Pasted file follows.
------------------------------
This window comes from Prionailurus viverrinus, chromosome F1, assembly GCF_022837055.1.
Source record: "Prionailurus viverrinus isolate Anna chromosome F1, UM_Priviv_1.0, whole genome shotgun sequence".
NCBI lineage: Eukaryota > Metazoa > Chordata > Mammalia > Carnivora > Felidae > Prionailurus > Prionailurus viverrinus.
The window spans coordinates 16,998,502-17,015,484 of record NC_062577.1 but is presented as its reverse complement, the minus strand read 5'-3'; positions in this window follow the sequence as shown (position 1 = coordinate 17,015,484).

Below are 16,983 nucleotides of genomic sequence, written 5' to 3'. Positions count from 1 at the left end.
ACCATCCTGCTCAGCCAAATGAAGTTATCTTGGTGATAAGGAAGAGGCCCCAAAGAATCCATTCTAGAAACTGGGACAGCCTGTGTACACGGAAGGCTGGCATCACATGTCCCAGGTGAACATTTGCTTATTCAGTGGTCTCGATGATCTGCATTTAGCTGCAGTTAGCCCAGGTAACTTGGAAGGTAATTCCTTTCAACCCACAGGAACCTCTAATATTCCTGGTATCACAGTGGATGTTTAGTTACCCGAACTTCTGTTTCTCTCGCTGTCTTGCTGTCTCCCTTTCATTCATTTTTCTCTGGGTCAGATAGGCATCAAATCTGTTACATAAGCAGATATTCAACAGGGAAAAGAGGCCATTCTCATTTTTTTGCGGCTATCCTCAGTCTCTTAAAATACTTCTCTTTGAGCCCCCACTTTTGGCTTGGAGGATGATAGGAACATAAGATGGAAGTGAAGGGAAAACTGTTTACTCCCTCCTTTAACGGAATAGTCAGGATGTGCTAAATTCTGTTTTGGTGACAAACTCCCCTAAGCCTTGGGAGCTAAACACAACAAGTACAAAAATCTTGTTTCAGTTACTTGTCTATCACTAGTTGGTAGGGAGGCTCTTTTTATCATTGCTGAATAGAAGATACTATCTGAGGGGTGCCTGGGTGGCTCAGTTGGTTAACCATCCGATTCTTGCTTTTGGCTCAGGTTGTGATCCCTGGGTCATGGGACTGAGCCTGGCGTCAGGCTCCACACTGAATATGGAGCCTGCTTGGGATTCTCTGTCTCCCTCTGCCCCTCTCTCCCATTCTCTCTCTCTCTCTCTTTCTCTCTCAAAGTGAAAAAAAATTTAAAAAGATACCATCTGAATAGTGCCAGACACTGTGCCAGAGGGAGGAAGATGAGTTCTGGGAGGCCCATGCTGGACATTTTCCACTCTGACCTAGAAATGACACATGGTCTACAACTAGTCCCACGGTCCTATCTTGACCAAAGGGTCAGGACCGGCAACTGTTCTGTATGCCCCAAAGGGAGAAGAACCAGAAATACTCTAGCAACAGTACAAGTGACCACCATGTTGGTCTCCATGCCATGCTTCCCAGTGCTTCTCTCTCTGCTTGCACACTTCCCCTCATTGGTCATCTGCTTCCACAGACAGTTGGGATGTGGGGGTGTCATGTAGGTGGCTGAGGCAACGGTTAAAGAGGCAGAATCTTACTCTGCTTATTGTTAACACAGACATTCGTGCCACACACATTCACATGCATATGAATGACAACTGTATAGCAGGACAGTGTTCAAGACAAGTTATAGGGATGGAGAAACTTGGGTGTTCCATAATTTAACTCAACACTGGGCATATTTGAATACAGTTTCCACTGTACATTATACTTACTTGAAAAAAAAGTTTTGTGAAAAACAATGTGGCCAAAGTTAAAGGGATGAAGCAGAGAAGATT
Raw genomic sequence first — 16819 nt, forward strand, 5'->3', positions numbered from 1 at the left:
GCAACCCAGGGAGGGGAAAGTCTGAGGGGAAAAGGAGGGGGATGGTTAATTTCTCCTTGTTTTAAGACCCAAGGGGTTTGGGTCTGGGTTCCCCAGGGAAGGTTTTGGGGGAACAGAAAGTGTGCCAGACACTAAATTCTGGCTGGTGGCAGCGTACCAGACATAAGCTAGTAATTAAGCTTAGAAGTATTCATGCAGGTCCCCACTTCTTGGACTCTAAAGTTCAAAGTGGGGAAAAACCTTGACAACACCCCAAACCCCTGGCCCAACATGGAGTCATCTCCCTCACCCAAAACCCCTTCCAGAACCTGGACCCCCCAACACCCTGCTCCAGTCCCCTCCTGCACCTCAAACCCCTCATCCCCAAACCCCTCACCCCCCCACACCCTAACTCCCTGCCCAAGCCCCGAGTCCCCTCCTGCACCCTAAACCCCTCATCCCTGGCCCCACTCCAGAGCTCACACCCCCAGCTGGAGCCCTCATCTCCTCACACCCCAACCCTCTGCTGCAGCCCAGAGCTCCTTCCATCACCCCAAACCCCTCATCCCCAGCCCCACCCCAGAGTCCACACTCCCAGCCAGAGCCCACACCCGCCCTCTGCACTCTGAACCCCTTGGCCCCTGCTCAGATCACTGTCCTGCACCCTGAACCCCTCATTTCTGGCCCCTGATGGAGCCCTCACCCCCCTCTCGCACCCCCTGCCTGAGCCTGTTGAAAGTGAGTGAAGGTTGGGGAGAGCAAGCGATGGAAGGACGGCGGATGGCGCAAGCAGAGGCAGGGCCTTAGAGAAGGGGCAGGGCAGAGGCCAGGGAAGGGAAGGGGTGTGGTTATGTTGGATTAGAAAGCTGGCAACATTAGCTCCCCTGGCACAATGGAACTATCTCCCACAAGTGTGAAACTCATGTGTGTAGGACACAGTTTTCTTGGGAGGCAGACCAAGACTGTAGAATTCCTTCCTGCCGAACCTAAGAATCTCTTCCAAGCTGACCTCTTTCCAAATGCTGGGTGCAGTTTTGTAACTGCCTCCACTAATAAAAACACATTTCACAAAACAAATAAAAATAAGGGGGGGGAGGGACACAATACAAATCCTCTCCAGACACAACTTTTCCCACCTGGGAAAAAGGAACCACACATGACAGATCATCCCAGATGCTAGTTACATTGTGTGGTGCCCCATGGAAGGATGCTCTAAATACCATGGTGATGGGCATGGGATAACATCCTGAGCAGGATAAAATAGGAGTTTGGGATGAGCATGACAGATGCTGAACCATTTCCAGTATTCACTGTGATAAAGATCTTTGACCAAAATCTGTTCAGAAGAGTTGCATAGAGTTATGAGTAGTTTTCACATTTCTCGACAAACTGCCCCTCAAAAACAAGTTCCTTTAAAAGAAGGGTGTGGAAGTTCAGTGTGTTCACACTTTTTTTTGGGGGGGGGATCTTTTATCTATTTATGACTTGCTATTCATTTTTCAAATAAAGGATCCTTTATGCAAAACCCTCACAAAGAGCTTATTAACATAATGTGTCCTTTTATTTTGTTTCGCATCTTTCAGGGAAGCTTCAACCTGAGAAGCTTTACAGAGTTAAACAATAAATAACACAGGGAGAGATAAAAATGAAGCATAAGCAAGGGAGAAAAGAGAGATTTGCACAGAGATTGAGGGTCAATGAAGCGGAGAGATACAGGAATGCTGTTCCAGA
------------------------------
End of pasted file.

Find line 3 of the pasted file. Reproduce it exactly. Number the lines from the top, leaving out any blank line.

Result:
NCBI lineage: Eukaryota > Metazoa > Chordata > Mammalia > Carnivora > Felidae > Prionailurus > Prionailurus viverrinus.